I’ve basi­cal­ly been healthy most of my life. This start­ed out and I thought I had a heat rash. I self-med­icat­ed, just oint­ments and stuff like that. That was in June
or July. August 23rd, I’ll nev­er for­get it, I came home from work one day took my bra off and it just felt wrong. I put my hand up and a mass lit­er­al­ly the size of my
hand had devel­oped like that,” Karen snapped her fingers.

She imme­di­ate­ly knew some­thing was wrong. She turned to her neigh­bor, who had a recent bout with breast can­cer, and she rec­om­mend­ed Karen to her Nurse Prac­ti­tion­er. Karen had an appoint­ment a few days lat­er that led to more ques­tions than there were answers, that was when she was sent to Ivinson.

We did the ultra­sound and the tech asked me to hang around so we wait­ed a lit­tle bit and she looked at me and said we need you to be here tomor­row for a mam­mo­gram and a biop­sy’. I start­ed cry­ing and said, it’s not an infec­tion and she said, no baby it’s not’. So I knew then. I came in the next day and had the mam­mo­gram and biop­sy and they said it would be 3 – 4 busi­ness days before I got the diag­no­sis they called me the next day and said you have breast cancer.”

Karen was armed with an Avenger wor­thy care team, made up of Can­cer Cen­ter providers, staff and gen­er­al sur­geon Dr. Ullrich.

I nev­er thought about leav­ing town. They set every­thing up through the Can­cer Cen­ter. I had my first con­sul­ta­tion here. They took me through, showed me every­thing and I was like, yes.’ Just meet­ing every­one one time, I knew that this was the place for me. There’s some amaz­ing peo­ple here.”

Karen, who had nev­er had a mam­mo­gram before August, was then sched­uled to have sev­er­al more.

Know­ing my his­to­ry, my mater­nal aunt had breast can­cer,” Karen admits she had shrugged it off,“but it can hap­pen that quick. I strong­ly urge women, get test­ed, no mat­ter what. Test ear­ly if you feel the need because it can sneak up and bite you, which this did.”

Karen was put on an aggres­sive treat­ment plan, she was being seen every two weeks for three hour treat­ments before switch­ing to a week­ly regimen.

This,” Karen said point­ing around can­cer cen­ter and at staff, This is why I have such a pos­i­tive atti­tude. It’s amaz­ing. I would tell any­one that if any­thing like this ever hap­pens to you, you go right here.”

Karen recent­ly received her last chemother­a­py treat­ment until after her surgery. She is anx­ious to return to work and her dai­ly life before can­cer, but she now
car­ries with her, her sto­ry of the impor­tance of can­cer screenings.

Ear­ly detec­tion is impor­tant. I couldn’t empha­size that more. If it’s pre­ventable before it gets to this point, go do it. If you feel any­thing dif­fer­ent in your body, if you feel weak­er or you just don’t feel good, or those bumps that come up that don’t go away, go get test­ed. Don’t wait, because you’ll regret it.”

Painter spotlight 3

Lisa: Expe­ri­enced Nurse Practitioner

Lisa Painter, an Oncol­o­gy Nurse Prac­ti­tion­er in the Can­cer Cen­ter has been help­ing patients with can­cer for over 17 years. Her num­ber one piece of advice to patients is to pay atten­tion to your body and your symptoms.

You typ­i­cal­ly imag­ine a can­cer patient as this skin­ny, ema­ci­at­ed, sick­ly per­son and peo­ple real­ly aren’t, and then we diag­nose them with can­cer. Peo­ple have a lot of hind­sight after they are diag­nosed and say, I just thought I was tired because I’ve been work­ing hard, or I was try­ing to lose weight, or I was mov­ing some fur­ni­ture so I hurt my back.”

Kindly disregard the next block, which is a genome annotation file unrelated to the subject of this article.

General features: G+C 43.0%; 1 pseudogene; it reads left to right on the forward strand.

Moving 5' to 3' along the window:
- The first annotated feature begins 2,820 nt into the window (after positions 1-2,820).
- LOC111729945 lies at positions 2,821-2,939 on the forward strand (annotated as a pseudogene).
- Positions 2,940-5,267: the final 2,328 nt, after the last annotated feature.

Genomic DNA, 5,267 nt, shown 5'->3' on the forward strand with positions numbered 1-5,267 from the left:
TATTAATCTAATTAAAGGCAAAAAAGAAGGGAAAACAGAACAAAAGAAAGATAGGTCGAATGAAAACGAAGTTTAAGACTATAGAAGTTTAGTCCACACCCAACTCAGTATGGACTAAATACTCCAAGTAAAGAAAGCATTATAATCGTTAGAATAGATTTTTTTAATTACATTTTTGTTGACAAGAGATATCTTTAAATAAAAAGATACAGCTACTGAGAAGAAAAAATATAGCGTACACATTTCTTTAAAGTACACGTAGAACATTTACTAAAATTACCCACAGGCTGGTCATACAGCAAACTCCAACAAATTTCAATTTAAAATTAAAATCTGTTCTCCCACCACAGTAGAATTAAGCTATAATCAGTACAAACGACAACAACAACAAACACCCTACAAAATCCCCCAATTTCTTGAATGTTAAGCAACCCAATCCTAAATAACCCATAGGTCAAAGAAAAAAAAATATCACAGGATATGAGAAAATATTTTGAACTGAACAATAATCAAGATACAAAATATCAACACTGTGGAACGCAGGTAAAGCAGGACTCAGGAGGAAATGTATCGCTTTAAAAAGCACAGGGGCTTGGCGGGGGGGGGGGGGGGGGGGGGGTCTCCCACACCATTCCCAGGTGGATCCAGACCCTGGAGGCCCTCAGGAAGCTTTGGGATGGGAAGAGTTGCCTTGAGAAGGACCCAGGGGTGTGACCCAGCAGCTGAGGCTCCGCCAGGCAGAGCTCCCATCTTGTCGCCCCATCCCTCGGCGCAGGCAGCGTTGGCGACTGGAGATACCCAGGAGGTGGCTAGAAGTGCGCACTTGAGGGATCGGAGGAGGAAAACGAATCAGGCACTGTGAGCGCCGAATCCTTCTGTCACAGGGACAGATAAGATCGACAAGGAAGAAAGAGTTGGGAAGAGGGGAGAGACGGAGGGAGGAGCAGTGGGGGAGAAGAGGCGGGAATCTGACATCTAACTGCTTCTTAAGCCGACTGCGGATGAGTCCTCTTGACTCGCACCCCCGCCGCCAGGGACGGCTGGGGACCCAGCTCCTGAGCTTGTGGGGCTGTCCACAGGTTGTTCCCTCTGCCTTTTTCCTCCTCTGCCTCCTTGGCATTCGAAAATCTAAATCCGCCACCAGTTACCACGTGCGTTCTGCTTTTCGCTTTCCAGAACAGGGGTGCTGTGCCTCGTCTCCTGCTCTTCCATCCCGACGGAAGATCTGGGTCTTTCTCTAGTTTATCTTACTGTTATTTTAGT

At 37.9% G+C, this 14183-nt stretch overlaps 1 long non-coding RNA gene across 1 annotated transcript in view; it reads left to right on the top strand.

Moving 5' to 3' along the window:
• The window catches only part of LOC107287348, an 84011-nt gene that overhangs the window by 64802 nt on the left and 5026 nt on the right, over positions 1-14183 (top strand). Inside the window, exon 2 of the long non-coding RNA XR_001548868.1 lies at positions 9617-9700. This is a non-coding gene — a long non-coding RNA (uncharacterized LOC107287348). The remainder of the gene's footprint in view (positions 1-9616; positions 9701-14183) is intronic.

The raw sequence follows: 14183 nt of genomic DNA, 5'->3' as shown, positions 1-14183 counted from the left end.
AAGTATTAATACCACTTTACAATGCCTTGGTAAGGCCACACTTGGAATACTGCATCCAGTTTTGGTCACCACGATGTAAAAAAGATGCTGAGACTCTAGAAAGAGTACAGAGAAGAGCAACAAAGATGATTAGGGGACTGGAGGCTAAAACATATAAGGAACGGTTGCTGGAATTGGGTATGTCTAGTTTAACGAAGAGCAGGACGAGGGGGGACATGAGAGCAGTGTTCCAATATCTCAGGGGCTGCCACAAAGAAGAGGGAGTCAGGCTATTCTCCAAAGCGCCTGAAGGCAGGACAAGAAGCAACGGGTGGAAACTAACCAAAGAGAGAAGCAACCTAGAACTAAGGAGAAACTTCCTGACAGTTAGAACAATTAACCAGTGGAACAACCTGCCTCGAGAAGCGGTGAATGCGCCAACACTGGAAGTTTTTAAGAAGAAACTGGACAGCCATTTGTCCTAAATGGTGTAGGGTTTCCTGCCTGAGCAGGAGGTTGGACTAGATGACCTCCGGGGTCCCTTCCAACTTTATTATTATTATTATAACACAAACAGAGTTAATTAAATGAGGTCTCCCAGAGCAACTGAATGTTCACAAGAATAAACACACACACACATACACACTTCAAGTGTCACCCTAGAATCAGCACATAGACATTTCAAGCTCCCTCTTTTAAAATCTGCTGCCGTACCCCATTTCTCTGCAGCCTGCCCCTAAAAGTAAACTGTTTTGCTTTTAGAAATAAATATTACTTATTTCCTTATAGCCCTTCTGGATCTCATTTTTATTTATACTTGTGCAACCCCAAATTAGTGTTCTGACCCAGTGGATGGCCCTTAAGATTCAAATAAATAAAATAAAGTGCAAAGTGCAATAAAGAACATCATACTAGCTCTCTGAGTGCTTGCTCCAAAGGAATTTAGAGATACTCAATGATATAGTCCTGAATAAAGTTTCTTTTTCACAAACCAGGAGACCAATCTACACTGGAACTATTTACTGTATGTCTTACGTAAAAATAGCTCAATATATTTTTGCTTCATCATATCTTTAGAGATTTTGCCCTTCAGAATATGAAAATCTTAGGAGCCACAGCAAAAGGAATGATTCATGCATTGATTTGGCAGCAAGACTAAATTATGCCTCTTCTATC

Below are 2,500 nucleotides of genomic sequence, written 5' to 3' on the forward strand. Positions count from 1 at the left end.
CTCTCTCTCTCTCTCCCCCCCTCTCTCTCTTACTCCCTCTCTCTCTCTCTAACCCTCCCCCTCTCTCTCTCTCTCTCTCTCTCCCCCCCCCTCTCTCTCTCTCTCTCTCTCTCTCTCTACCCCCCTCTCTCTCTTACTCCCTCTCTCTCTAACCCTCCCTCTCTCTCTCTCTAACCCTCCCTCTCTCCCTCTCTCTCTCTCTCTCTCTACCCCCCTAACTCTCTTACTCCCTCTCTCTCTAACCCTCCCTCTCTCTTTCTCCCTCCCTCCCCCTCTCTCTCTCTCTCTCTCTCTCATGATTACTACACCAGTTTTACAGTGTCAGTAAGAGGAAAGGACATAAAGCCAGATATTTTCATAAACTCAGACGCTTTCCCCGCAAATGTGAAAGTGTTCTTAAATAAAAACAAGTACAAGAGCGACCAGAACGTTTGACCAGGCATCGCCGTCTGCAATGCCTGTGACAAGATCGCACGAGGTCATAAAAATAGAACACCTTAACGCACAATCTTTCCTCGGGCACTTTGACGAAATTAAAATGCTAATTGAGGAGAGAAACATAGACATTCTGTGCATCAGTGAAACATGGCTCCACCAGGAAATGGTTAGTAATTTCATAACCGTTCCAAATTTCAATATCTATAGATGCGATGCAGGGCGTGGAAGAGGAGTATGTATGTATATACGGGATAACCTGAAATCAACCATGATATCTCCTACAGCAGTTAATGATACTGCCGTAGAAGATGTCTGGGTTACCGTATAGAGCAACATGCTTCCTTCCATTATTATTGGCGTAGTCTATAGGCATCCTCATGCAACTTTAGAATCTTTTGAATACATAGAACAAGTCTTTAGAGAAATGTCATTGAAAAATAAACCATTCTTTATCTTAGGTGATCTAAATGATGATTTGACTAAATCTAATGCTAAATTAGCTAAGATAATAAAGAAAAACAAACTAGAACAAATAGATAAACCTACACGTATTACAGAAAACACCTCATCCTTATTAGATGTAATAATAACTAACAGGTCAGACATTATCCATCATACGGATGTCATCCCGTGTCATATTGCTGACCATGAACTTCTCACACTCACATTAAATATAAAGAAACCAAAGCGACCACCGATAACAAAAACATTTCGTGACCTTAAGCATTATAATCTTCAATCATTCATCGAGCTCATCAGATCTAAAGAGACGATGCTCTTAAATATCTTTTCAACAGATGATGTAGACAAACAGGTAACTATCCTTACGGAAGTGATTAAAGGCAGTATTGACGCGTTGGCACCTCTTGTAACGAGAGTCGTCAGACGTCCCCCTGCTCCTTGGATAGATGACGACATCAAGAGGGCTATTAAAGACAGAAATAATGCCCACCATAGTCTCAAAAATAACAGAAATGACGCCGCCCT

Lisa advis­es that patients see their doc­tor reg­u­lar­ly and have open con­ver­sa­tions about their health as well as about the health of their par­ents and grandparents.

Peo­ple real­ly have to pay atten­tion to fam­i­ly his­to­ry as we learn more and more about genet­ics. If your mom had breast can­cer and her mom had breast can­cer, you have a 50% chance of inher­it­ing it if it was a genet­ic muta­tion. An impor­tant thing is to learn as much as you can about fam­i­ly his­to­ry. It’s all about the num­ber of can­cers and the age of diag­no­sis that tell us if you might need some genet­ic testing.”

Things like fam­i­ly his­to­ry can help doc­tors deter­mine your risk of cer­tain can­cers. Those with high­er risks may be asked to screen for can­cer ear­li­er than stan­dard recommendations.

There a lot dis­crep­an­cies about when to start mam­mo­grams or oth­er screen­ings. In the oncol­o­gy world, we believe women should start mam­mo­grams at age 40 and have them year­ly. I think base­line at 40 is nev­er a bad idea.”

But mam­mo­grams are not the only screen­ing, can­cer screen­ings take many forms, there are lab tests, skin checks, colono­scopies and pap smears, just to name a few rou­tine screens. In men, Lisa fol­lows Nation­al Com­pre­hen­sive Can­cer Net­work guide­lines that rec­om­mends men between 45 and 75 have a Prostate Spe­cif­ic Anti­gen (PSA) screen­ing done, to test for prostate cancer.

PSA’s are also anoth­er one that is very con­tro­ver­sial, do we do them? When do we do them? Who do we do them for? I think high­er risk peo­ple should get them done more fre­quent­ly, it used to be 50 when they start­ed them, but if you have a fam­i­ly his­to­ry of prostate can­cer you should get screened earlier.”

There are oth­er guide­lines that are more cut and dry, such as for colon can­cer screenings.

You have to have a colonoscopy at 50,” says Lisa. The deal about colon can­cer is start­ing around age 50, we start mak­ing polyps. Polyps are benign things that grow
inside the colon. If we let them sit in there for they sus­pect 7 – 10 years, they can turn into a can­cer. You would nev­er in a mil­lion years know you had a polyp. So the
idea of a colonoscopy is to go in, look, remove the polyps that are poten­tial­ly going to grow and not get metasta­t­ic colon can­cer. Most of the peo­ple with metasta­t­ic colon can­cer present with rec­tal bleed­ing because it’s already a prob­lem. So colon can­cer screen­ing at 50 is the rule for­ev­er for everyone.”

Lisa rec­om­mends fol­low­ing can­cer screen­ing guide­lines and not neglect­ing symp­toms that some­thing is off.

With can­cer screen­ings and ear­ly detec­tion we can catch patients ear­ly and pre­vent advanced can­cers, advanced can­cers are a whole oth­er ani­mal. Ear­ly screen­ings find dis­ease ear­ly so that it can be curable.”

Sched­ule an appoint­ment to meet with your pri­ma­ry care provider and dis­cuss your risks for can­cer. That small step, can turn out to make a world of difference.